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Europe

PM outlines massive spending cuts, warns of 'sinking' under debt

©

Text by News Wires

Latest update : 2009-12-15

Greek Prime Minister George Papandreou outlined major cuts in public spending on Monday and warned that the country faced the risk of "sinking under its debt".

AFP - Greek Prime Minister George Papandreou outlined sweeping public spending cuts on Monday to bring Greece's deficit into line and warned that a spiralling debt crisis could sink the economy.
   
"Greece faces the risk of sinking under its debt," Papandreou said in a speech that had been eagerly awaited by the financial markets.
   
He said Greece had "lost every trace of credibility" because of the crisis.
   
"It is time to address and resolve once and for all deep rooted problems that are holding the nation back," he added.
   
His proposals included curbs on public sector hiring and pay, a 10-percent cut in social security and "a significant reduction in military expenditures."
   
He also called for a 90-percent tax on bonuses at banks and an overhaul of the fiscal system in order to drum up more revenue for the state.
   
The measures are to come into force from early 2010 and will bring the deficit down below 3.0 percent of output as required by the eurozone, he said.
   
Greece's deficit is set to rise to 12.7 percent of gross domestic product this year -- well above the limit for countries using the euro currency.
   
The crisis -- described by the Greek finance ministry as the worst in the country's modern history -- has raised the yields on Greek bonds, which means that the Greek state has to pay higher interest on its loans.
   
The government's plans threaten to spark fierce union resistance, with a leading trade union firing a warning shot hours before Papandreou's speech on the nation's crippling 300-billion-euro (442-billion-dollar) debt.
   
The main union representing civil servants, Adedy, told the socialist government, which ousted the conservatives in October's general election, to clarify its policies and warned of coming industrial action.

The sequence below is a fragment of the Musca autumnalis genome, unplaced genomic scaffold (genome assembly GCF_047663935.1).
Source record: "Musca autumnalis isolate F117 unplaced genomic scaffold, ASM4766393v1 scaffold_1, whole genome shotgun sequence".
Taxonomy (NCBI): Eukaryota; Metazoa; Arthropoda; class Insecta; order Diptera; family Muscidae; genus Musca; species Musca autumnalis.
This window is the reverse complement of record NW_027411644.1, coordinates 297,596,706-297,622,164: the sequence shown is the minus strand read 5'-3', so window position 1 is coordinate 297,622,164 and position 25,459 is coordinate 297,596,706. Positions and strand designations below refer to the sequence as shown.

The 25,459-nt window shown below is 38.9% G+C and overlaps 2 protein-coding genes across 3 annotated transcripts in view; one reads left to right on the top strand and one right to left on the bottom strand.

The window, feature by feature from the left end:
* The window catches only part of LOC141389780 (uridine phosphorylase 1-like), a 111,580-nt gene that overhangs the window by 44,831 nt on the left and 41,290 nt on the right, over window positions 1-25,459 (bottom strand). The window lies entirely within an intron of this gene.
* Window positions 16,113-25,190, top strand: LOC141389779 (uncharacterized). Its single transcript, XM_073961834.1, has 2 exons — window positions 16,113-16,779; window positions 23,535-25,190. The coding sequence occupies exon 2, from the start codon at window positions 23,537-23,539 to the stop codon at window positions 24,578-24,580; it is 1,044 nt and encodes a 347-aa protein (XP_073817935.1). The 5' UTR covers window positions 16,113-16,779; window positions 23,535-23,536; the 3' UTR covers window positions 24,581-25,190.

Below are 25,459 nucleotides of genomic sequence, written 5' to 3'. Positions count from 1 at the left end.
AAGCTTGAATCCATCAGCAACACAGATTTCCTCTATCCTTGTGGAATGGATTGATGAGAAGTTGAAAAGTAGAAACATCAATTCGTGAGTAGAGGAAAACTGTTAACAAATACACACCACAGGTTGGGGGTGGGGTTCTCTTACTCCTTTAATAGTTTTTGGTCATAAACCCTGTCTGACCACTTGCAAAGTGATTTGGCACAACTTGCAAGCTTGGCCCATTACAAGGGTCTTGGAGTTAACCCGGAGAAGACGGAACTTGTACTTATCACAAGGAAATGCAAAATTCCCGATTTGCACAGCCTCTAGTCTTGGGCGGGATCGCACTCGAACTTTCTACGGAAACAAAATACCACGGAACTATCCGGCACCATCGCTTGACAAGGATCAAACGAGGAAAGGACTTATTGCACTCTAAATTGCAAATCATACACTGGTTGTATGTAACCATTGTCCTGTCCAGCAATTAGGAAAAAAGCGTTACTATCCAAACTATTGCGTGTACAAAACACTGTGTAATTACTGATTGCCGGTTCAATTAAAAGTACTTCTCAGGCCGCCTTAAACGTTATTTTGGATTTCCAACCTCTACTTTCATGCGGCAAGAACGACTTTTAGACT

"The escalation of our strike activity will be immediate and will be declared by early February," the union said.
   
In a stark assessment of the worsening debt situation, government vice president Theodore Pangalos told the newspaper Ta Nea that "at this moment, loans are a matter of life and death for the Greek economy."
   
He said: "Our debt must be stabilised before it can begin to retreat." And he added: "I've never seen such a situation in my 29 years in parliament."
   
Financial markets worldwide were roiled last week after Fitch Ratings hit Greece with a credit downgrade, which also sparked fears that other heavily indebted and recession-hit eurozone members could suffer the same fate.
   
The Greek stock exchange was rocked by uncertainty, shedding nearly 10 percent of its value in cumulative losses early last week, then briefly rebounding before closing with a fresh 2.41-percent loss on Friday.
   
The market closed up 2.60 percent on Monday ahead of Papandreou's speech.
   
Greece must now enact economic measures to raise its credit rating after the downgrading in order to receive ECB credit, a European Central Bank executive board member said in an Italian newspaper interview published on Monday.
   
"From our point of view, Greece must implement measures by the end of 2010 allowing public debt bonds to retrieve an A rating, which will again become the minimum level for our market operations," Lorenzo Bini-Smaghi told La Stampa.
   
In another development on Monday, credit rating agency Standard & Poor's downgraded its outlook on Emporiki Bank, one of Greece's main lenders and a subsidiary of France's Credit Agricole, to negative from stable.
   
S&P credit analyst Luigi Motti said in a note that "accelerated deterioration of Emporiki's operating environment will pose additional challenges for the bank to achieve its stated business and financial targets."
   
The spread between the yields of German and Greek 10-year bonds has widened to over 230 basis points, meaning that Greece now has to pay over 2.3 percentage points more interest than Germany to attract lenders.
   
Standard & Poor's has placed Greece's long-term sovereign credit rating on "negative" watch, warning that it could be downgraded in the next two months if the government fails to rein in its growing deficit.
   
The prime minister has ruled out aid from the International Monetary Fund.

 

Date created : 2009-12-15

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